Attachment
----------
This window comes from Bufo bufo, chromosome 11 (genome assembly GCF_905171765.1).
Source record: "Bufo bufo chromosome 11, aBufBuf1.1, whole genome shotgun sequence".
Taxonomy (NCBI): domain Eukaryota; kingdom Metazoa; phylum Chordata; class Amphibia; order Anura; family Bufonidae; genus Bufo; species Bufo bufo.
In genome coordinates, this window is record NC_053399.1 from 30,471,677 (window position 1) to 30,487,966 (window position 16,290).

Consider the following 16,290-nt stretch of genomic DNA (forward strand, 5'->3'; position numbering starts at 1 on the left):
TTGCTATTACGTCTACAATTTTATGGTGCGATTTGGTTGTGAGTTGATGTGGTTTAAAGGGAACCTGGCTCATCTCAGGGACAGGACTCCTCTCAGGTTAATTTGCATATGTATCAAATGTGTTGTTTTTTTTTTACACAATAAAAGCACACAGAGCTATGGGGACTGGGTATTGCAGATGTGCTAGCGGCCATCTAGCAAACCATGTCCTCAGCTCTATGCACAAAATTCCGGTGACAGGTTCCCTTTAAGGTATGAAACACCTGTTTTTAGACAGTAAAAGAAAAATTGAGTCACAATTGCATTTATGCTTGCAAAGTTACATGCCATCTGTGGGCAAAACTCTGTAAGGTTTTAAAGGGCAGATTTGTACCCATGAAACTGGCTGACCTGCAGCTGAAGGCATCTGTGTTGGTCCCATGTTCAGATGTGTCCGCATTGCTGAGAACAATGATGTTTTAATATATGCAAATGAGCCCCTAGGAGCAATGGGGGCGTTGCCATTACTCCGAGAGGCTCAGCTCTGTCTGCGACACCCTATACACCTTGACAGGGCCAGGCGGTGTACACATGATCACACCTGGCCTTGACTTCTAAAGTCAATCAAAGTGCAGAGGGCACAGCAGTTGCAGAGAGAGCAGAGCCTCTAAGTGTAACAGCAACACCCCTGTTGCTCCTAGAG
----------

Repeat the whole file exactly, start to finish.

This window comes from Bufo bufo, chromosome 11 (genome assembly GCF_905171765.1).
Source record: "Bufo bufo chromosome 11, aBufBuf1.1, whole genome shotgun sequence".
Taxonomy (NCBI): domain Eukaryota; kingdom Metazoa; phylum Chordata; class Amphibia; order Anura; family Bufonidae; genus Bufo; species Bufo bufo.
In genome coordinates, this window is record NC_053399.1 from 30,471,677 (window position 1) to 30,487,966 (window position 16,290).

Consider the following 16,290-nt stretch of genomic DNA (forward strand, 5'->3'; position numbering starts at 1 on the left):
TTGCTATTACGTCTACAATTTTATGGTGCGATTTGGTTGTGAGTTGATGTGGTTTAAAGGGAACCTGGCTCATCTCAGGGACAGGACTCCTCTCAGGTTAATTTGCATATGTATCAAATGTGTTGTTTTTTTTTTACACAATAAAAGCACACAGAGCTATGGGGACTGGGTATTGCAGATGTGCTAGCGGCCATCTAGCAAACCATGTCCTCAGCTCTATGCACAAAATTCCGGTGACAGGTTCCCTTTAAGGTATGAAACACCTGTTTTTAGACAGTAAAAGAAAAATTGAGTCACAATTGCATTTATGCTTGCAAAGTTACATGCCATCTGTGGGCAAAACTCTGTAAGGTTTTAAAGGGCAGATTTGTACCCATGAAACTGGCTGACCTGCAGCTGAAGGCATCTGTGTTGGTCCCATGTTCAGATGTGTCCGCATTGCTGAGAACAATGATGTTTTAATATATGCAAATGAGCCCCTAGGAGCAATGGGGGCGTTGCCATTACTCCGAGAGGCTCAGCTCTGTCTGCGACACCCTATACACCTTGACAGGGCCAGGCGGTGTACACATGATCACACCTGGCCTTGACTTCTAAAGTCAATCAAAGTGCAGAGGGCACAGCAGTTGCAGAGAGAGCAGAGCCTCTAAGTGTAACAGCAACACCCCTGTTGCTCCTAGAG